China’s GCI and the restoration of the Westphalian world order
FILE PHOTO: Westphalia: The Last Christian Peace by D. Croxton
The Peace of Westphalia in 1648 laid the foundation for the modern world order, which is based on a balance of power between sovereign equals to obstruct hegemonic ambitions. Since the end of the Cold War, the US has been promoting a revisionist world order based on US hegemony and sovereign inequality, which is legitimized under the banner of universal liberal values. The hegemonic world order aimed to transcend international anarchy, yet it was temporary and unstable. The era of hegemony is now over as the world already transitions toward a multipolar balance of power, and there is a need to rediscover the principle of indivisible security.
China’s Global Civilizational Initiative (GCI) can contribute to restoring and improving a stable Westphalian world order based on a balance of power among sovereign equals. China’s GCI, organized around the principle of “the diversity of civilizations,” can be interpreted as a rejection of universalism and thus a support for sovereign equality. The GCI therefore reassures the world that an intrusive US hegemony will not merely be replaced by an intrusive Chinese hegemony. The GCI complements China’s economic and security initiatives around the world, which are also organized around the principle that stability requires a multipolar world order.
World order: Hegemony or balance of power?
World order refers to the arrangement of power and authority that provides the foundation for the rules of the game in terms of how world politics should be conducted. The Thirty Year’s War ended with the Peace of Westphalia in 1648, which laid the foundation for the modern world order. Its key principle was thus the principle of indivisible security as ensuring the security of opponents as a critical step toward achieving lasting peace and stability in Europe. To ensure stability, it is required to guarantee the security of all states participating in the order. This principle was a departure from the traditional approach to international security in which the victors in a conflict could punish and subjugate the defeated side. Thus, the order aimed to replace conquest and domination with constraints and cooperation.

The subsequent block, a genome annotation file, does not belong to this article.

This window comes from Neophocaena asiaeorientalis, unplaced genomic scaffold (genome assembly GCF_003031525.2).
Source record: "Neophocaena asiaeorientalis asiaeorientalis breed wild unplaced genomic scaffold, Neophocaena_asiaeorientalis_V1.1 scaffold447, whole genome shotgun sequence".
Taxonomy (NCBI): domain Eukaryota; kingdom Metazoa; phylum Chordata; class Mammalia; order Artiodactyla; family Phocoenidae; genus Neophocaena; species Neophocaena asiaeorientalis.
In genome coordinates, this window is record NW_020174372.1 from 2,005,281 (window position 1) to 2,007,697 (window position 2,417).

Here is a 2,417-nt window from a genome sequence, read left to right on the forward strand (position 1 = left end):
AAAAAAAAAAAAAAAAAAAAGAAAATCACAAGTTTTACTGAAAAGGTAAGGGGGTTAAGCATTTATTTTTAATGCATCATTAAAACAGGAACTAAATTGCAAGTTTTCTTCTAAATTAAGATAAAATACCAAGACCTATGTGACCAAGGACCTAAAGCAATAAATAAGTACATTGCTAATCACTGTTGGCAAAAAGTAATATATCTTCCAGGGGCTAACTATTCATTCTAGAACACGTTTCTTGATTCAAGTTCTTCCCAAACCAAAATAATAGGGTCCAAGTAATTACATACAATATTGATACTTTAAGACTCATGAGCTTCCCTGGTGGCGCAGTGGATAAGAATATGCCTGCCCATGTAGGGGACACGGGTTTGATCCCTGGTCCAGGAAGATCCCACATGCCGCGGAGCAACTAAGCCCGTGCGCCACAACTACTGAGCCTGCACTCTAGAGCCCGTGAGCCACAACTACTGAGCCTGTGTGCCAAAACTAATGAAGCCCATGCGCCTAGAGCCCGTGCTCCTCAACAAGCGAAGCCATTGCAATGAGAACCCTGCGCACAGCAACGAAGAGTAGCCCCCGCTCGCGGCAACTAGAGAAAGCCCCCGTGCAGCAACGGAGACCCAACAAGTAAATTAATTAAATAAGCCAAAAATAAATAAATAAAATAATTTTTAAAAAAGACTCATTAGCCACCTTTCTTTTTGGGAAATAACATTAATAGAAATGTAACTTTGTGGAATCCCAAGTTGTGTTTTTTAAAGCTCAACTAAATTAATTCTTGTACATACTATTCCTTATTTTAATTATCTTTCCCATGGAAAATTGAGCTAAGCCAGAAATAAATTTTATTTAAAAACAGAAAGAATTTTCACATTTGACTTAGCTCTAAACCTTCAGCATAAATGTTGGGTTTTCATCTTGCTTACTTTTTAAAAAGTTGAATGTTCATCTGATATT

However, Westphalia was a European order, and sovereign equality was limited to the Europeans as the representatives of advanced and “civilized states.” Although, the gradual diffusion of power and weakening of Western collective hegemony resulted in the incremental dismantlement of colonial empires, which entailed extending sovereign equality to all states. The Westphalian world order laid the foundation for international law in accordance with the UN Charter and the concept of colonial trusteeship was gradually eliminated. Yet, the bloc politics of the Cold War and the subsequent security dependencies recreated the concept of limited sovereignty.
However, there was subsequently an opportunity to establish a truly reformed Peace of Westphalia based on the principle of indivisible security within a global balance of power between sovereign equals. Yet, the collapse of the Soviet Union resulted in an immense concentration of power in the West, under the leadership of the US. Furthermore, the ideological victory of the Cold War fuelled hubris and the conviction that liberal democratic values were universal and should lay the foundation for sovereign inequality. Subsequently, an international balance of power was rejected in favour of what was envisioned to be hegemonic stability.
Pax-Americana’s rise and fall
Hegemonic peace can only be sustained by preventing the rise of rival powers. Less than two months after the collapse of the Soviet Union, the Wolfowitz doctrine of global dominance was revealed in a leaked draft of the Defense Planning Guidance of February 1992. The document asserted that “first objective is to prevent the re-emergence of a new rival,” which included the rise of allies such as Germany and Japan. Under the rule of a hegemon the principle of sovereign equality is abandoned as the hegemon claims the right to represent and defend other peoples.
Thus, international law plhas been undermined and replaced with what Washington terms the “international rules-based order,” which is a hegemonic system based on sovereign inequality.